Template Tools

The → tdi.tools.template module deals with templates on a higher level and can help you organizing your template lists.

Overlay Discovery

Practically any non-trivial project consists of a collection of recurring template pieces. Be it the basic document layout or tiny boxes appearing here and there. Every outsourced piece is eventually placed in the final template via the overlay mechanism. That way, a template definition is always a list of template sources, which are overlayed one by one (starting with the first one) – and might look like this:

tpl = [
    'layout.html', # overall frame
    'index.html',  # page specific frame and main content
    'header.html', # recurring stuff...
    # and so on

Creating these lists is easy, as you typically create one page at a time. Maintaining them is harder, especially in bigger projects. Suppose, you place a new snippet into the footer (via overlay) – you have to modify all template lists. Both tasks – creating and maintaining – are very suitable for automating.

The following sections explain the automating mechanism in a bottom-up manner. The code typically used by library users is the Layout class, configured with a Loader instance.

discover Function

discover(loader, names, use=None, ignore=None)

Find templates to use and order them topologically correct

The → discover function is the heart of the template tools helping you organizing your templates.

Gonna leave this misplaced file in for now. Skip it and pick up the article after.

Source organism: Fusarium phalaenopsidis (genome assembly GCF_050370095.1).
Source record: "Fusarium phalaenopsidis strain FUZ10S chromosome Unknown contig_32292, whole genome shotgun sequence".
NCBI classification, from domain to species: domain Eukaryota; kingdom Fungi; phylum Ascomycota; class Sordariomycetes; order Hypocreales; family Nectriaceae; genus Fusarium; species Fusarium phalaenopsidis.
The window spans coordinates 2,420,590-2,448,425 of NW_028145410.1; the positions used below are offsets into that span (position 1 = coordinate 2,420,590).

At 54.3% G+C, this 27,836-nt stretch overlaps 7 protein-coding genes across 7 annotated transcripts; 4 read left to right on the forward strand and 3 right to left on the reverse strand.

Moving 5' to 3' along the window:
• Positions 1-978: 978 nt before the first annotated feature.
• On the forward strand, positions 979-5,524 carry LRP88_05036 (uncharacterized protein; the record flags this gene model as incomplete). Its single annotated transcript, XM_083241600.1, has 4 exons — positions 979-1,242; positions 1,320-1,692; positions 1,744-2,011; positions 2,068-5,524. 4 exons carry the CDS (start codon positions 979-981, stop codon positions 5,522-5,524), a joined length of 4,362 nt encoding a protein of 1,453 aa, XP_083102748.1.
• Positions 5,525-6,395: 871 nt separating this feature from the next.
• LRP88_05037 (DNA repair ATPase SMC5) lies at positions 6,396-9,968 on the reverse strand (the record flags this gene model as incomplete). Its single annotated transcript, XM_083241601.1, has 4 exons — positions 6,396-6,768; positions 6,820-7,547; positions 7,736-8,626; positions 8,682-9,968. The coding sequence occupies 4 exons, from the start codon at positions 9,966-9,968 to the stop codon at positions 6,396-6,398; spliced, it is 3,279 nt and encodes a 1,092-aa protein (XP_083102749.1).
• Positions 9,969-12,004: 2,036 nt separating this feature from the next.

The function takes a base set of template names and finds all additional template sources needed to create the final template – all on the basis of overlay dependencies. The base set in the example above might be, for example:

['layout.html', 'index.html']

discover calculates a list of template names, a set of unresolved overlays and a dict of ambiguous overlays (mapping overlay names to tuples of template names). Overlay cycles are handled by the following algorithm:

  1. Immediate cycles, i.e. overlays provided and required by a single template are ignored. Those overlays simply not contribute to the dependencies.
  2. In all other cases an exception is raised.

The use and ignore parameters are for fine tuning the resulting list. They can handle manual overrides and resolve ambiguities (when overlays are available in more than one template).

In order to execute the discover() function, we need another abstraction – the loader, which is responsible for actually finding and loading the templates by their names.

Loader Class

class Loader(list, load, select)

Find, load and select templates

The → Loader is a container class, an interface between the discover() function and the actual code working with the templates. The latter is passed to the constructor and split into three functions: